With the remaining 62 percent of delegates yet to be chosen, to get to the 50-percent-plus-one needed to win on the first ballot, a candidate would then need to win at least 60 percent of what is left. That’s virtually impossible under the proportional representation rules (you’ll understand the details of those rules better than most caucus-goers by the time you finish this newsletter).

Even if after Super Tuesday on March 3, the primary becomes a two-horse race, it is growing increasingly unlikely there will be a first-ballot convention winner – unless a third-place finisher cuts a deal for, say, the vice-presidential nomination and two candidates join forces.

In that sense, the real action in Iowa and the other early contests isn’t necessarily who “wins,” because nobody is likely to win a majority in most states. If we buy the conventional wisdom that the two strongest candidates are Joe Biden and Bernie Sanders (and it’s still premature to presume it will be those two), the perhaps more outcome-determinative dynamic will come in which of the remaining candidates have enough votes, organization and money to remain viable for the long slog through the primaries. That third-place finisher may well prove to be the convention king or queenmaker, and the vice-presidential nominee, to boot.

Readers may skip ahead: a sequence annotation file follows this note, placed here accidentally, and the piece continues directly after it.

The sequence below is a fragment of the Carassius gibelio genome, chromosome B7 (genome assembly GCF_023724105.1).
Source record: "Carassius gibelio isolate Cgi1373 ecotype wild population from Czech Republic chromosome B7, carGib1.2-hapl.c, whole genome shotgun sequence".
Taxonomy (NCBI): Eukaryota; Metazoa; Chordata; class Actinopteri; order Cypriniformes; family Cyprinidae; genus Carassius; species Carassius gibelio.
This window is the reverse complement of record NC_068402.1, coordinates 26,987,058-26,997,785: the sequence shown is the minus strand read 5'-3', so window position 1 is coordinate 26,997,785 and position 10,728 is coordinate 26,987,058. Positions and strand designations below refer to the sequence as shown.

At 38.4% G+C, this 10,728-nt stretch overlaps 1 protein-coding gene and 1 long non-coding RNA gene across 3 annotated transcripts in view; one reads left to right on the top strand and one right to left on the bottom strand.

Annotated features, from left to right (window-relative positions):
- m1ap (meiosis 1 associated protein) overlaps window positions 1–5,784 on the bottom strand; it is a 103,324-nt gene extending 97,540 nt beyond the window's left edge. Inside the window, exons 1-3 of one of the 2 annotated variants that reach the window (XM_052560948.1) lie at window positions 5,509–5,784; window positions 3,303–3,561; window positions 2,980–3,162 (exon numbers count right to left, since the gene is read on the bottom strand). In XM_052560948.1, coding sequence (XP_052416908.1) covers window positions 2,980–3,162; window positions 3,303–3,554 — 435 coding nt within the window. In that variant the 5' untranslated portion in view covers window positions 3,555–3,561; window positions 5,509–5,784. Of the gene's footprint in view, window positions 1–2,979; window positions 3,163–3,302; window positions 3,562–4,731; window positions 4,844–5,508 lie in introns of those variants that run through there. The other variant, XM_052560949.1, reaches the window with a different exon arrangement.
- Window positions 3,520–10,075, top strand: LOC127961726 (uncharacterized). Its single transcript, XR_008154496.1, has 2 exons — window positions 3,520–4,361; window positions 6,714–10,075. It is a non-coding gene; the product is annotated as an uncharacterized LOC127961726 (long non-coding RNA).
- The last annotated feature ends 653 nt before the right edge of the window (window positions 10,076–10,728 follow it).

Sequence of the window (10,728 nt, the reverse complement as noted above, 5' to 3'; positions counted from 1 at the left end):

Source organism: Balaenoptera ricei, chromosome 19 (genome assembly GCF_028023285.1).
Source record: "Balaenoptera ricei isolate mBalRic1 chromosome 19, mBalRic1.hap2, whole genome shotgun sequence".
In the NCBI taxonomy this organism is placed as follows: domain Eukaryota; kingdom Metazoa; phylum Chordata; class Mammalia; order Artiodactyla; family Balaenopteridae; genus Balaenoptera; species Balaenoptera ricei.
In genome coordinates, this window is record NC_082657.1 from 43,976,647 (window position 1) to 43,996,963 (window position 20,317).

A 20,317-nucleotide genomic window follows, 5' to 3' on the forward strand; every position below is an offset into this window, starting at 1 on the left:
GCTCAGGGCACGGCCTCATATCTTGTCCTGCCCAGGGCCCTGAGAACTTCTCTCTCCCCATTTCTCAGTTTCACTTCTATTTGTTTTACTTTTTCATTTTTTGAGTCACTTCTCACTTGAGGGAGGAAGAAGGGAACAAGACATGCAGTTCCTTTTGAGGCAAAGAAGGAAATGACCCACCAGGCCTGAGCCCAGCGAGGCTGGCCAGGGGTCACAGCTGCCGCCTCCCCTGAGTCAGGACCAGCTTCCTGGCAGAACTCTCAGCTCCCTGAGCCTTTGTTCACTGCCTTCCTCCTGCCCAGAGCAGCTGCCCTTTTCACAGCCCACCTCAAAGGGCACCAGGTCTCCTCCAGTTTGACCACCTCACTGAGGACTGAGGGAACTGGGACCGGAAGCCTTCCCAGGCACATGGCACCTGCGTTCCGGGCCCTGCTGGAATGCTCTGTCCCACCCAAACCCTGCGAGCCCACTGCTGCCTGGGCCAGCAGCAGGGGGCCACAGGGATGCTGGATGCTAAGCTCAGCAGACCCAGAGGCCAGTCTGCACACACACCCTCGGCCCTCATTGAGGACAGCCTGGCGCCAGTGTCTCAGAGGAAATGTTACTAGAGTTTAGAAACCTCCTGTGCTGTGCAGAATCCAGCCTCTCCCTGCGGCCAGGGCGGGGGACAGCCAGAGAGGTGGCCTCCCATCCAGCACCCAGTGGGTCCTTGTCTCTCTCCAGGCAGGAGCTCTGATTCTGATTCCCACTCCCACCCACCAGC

Many people who hope one candidate or another will choose an ex-candidate as VP, say, Kamala Harris or Julian Castro, don’t yet see this dynamic. (Harris, if VP is her goal, might have done better to hang on and stay in the race, but that’s water over the dam now, and we respect her right to call it as she saw it at the time.)

And if you are Pete Buttigieg, Amy Klobuchar or Elizabeth Warren, one of whom may end up as the one who holds all the remaining cards, which would you rather work for as VP? Biden? Or Sanders? For anyone with a healthy ego and a dollop of self-awareness, the answer to that question is not hard. One of them knows how to negotiate, how to work in a team, and has a reputation for keeping his word. He also happens to know a lot about the vice presidency. The other, well, if he does he hasn’t demonstrated those skills yet to his closest colleagues of the past quarter century.